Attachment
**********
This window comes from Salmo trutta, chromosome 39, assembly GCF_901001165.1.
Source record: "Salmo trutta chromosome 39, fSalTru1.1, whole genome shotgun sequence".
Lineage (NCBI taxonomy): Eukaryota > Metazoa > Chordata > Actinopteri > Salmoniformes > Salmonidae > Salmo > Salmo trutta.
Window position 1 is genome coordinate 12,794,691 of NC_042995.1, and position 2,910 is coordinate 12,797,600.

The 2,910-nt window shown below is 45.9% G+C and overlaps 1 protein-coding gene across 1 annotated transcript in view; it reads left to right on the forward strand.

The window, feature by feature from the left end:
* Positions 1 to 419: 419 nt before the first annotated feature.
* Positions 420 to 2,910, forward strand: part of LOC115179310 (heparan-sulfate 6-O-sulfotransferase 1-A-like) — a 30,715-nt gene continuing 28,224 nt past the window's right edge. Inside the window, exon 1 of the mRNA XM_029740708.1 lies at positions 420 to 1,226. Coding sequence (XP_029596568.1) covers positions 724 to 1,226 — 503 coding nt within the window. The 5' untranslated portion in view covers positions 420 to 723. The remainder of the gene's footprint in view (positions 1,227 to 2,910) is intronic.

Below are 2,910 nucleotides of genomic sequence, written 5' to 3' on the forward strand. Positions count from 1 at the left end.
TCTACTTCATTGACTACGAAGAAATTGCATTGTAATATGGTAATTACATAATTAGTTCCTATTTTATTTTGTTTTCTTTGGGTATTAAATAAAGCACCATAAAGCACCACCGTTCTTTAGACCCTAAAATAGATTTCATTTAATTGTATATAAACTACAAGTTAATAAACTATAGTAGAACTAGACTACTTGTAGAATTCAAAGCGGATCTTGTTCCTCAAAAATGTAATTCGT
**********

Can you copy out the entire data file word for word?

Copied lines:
This window comes from Salmo trutta, chromosome 39, assembly GCF_901001165.1.
Source record: "Salmo trutta chromosome 39, fSalTru1.1, whole genome shotgun sequence".
Lineage (NCBI taxonomy): Eukaryota > Metazoa > Chordata > Actinopteri > Salmoniformes > Salmonidae > Salmo > Salmo trutta.
Window position 1 is genome coordinate 12,794,691 of NC_042995.1, and position 2,910 is coordinate 12,797,600.

The 2,910-nt window shown below is 45.9% G+C and overlaps 1 protein-coding gene across 1 annotated transcript in view; it reads left to right on the forward strand.

The window, feature by feature from the left end:
* Positions 1 to 419: 419 nt before the first annotated feature.
* Positions 420 to 2,910, forward strand: part of LOC115179310 (heparan-sulfate 6-O-sulfotransferase 1-A-like) — a 30,715-nt gene continuing 28,224 nt past the window's right edge. Inside the window, exon 1 of the mRNA XM_029740708.1 lies at positions 420 to 1,226. Coding sequence (XP_029596568.1) covers positions 724 to 1,226 — 503 coding nt within the window. The 5' untranslated portion in view covers positions 420 to 723. The remainder of the gene's footprint in view (positions 1,227 to 2,910) is intronic.

Below are 2,910 nucleotides of genomic sequence, written 5' to 3' on the forward strand. Positions count from 1 at the left end.
TCTACTTCATTGACTACGAAGAAATTGCATTGTAATATGGTAATTACATAATTAGTTCCTATTTTATTTTGTTTTCTTTGGGTATTAAATAAAGCACCATAAAGCACCACCGTTCTTTAGACCCTAAAATAGATTTCATTTAATTGTATATAAACTACAAGTTAATAAACTATAGTAGAACTAGACTACTTGTAGAATTCAAAGCGGATCTTGTTCCTCAAAAATGTAATTCGT